The Wood Brothers triumphantly return with a remarkable new album titled Heart is the Hero. Their eighth studio creation is an introspective masterpiece filled with musical creativity and poetic refrains. Now celebrating 20 years together, the Grammy-nominated roots trio consists of Oliver Wood on vocals and guitar, his brother Chris Wood on bass, harmonica and vocals, and their spiritual brother Jano Rix on percussion, keyboards and vocals.
The intimate album is musically soft but lyrically devastating, with earnest, profound and clever lines revealing a struggle between loneliness and optimism, with beauty and truth as guideposts along the journey. With words reflecting on humanity, society, love, family, gratitude and survival, the tracks elegantly blend heartfelt Americana roots with a special spark of spirit and soul. Slow but swinging, it's layered with delicate intricacies that color the songs and sentiments in a thousand shades and hues.
The recording opens with the rich sound and fun bouncy swing of "Pilgrims." Oliver sings on the album's most boisterous song, "A soul takes it slow, like a pilgrim he knows, he's gonna get where he's goin', if he just stays on the path." Next is the gentle melodious pulse of "Heart is the Hero," the album's namesake and one of their finest compositions, a reflective look at oneself with trust in the prospect of redemption. "The heart is humble, the heart is strong, the heart is the hero of every song."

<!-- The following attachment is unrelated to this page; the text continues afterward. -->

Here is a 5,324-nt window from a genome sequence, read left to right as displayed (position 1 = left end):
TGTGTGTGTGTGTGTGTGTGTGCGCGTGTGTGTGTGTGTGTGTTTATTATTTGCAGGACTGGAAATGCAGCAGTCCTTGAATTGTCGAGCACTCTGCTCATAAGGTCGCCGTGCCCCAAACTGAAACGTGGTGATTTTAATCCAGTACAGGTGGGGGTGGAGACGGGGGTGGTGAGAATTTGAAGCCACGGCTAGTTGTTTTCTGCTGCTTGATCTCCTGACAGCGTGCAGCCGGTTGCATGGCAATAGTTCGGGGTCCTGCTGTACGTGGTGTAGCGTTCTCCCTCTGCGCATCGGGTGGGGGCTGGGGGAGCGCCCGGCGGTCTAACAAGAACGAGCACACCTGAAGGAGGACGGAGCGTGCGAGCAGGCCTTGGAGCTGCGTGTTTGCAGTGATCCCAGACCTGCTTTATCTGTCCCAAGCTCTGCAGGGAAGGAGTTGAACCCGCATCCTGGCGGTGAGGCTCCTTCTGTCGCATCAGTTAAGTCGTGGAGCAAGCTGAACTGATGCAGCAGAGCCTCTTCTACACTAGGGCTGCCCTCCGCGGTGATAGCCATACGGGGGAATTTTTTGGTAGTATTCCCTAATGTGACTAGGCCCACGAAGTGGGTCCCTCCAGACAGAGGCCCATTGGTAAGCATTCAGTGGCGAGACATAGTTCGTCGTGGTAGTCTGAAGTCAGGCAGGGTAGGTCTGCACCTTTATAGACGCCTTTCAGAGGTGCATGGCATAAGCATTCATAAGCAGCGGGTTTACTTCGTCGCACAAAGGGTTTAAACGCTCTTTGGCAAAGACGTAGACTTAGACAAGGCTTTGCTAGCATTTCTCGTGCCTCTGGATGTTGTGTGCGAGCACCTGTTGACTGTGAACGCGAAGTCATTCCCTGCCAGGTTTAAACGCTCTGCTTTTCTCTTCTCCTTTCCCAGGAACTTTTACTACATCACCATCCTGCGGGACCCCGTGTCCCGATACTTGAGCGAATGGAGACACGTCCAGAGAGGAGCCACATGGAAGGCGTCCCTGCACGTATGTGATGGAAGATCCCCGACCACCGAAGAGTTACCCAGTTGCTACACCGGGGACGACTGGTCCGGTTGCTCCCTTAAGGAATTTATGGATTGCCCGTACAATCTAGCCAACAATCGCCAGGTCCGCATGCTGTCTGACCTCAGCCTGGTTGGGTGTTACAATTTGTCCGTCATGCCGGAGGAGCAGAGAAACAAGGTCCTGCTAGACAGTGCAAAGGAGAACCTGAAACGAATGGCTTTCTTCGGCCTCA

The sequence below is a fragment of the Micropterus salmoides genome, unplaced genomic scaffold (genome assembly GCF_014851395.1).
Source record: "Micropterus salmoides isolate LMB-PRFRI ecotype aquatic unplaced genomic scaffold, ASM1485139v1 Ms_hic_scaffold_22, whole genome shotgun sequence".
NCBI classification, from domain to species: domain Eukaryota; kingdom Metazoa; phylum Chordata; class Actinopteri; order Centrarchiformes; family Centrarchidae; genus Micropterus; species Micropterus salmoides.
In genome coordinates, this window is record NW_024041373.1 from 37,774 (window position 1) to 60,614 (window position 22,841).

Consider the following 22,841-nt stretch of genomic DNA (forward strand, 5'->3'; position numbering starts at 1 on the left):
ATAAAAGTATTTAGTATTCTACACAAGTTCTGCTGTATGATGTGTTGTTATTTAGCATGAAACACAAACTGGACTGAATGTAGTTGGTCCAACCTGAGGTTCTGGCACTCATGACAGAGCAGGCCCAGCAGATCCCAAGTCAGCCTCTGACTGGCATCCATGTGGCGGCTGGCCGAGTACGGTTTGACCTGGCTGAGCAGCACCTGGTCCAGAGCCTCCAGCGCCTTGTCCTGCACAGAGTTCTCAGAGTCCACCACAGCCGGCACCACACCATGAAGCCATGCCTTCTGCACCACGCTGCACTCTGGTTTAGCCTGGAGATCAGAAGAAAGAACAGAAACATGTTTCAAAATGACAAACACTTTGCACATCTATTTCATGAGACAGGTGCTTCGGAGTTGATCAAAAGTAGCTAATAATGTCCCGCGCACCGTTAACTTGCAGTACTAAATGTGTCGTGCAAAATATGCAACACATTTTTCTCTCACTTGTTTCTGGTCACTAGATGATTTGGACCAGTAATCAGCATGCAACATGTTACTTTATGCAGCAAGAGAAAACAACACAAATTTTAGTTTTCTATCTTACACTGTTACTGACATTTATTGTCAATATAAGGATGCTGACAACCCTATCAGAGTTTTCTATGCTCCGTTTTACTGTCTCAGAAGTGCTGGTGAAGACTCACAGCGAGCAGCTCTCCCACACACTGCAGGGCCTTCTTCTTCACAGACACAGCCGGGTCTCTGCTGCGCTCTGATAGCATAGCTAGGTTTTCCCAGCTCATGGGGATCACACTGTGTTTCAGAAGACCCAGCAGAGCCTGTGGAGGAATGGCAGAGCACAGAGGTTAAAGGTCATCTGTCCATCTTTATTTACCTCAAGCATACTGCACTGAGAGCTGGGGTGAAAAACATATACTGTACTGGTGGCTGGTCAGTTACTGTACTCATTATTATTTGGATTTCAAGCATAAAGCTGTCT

The dazzling vocal blends and gleeful piano runs of "Worst Pain of All" lead into passionate singing in "Far From Alone" and a gorgeous acoustic guitar introduction to "Between the Beats." The infectious hook of "Line Those Pockets" proclaims "Everybody's just tryin' to be happy, line those pockets with grace," followed by the subdued intensity of "Mean Man World" which bursts with musical embellishments of slide guitar, barroom piano and heavenly harmonies.
"Rollin' On" is a catchy and romantic survival anthem where he sings "Nothin' I can see brings me any peace besides you and me." It leads into "Someone for Everyone" which radiates with exquisite keyboards and powerful vocals. The record concludes with the soft farewell of "Kitchen Floor" where he offers a stirring and touching send-off, "If I left my soul in a song for you, would you sing it sometimes when I'm gone? I don't mind if you change up the melody, or even the words, it's only a song."
The Wood Brothers avoided the use of computers in the studio, and like much great art it innovates by pushing against restrictions to discover new possibilities. It's a quiet album with a loud message of hopefulness and understanding, shot through with musical flourishes, lush harmonies and a refreshing dose of vulnerable honesty. Their sincere lyrics sum it up perfectly: "I wanna fill the world with peaceful sound."
- Paul Kerr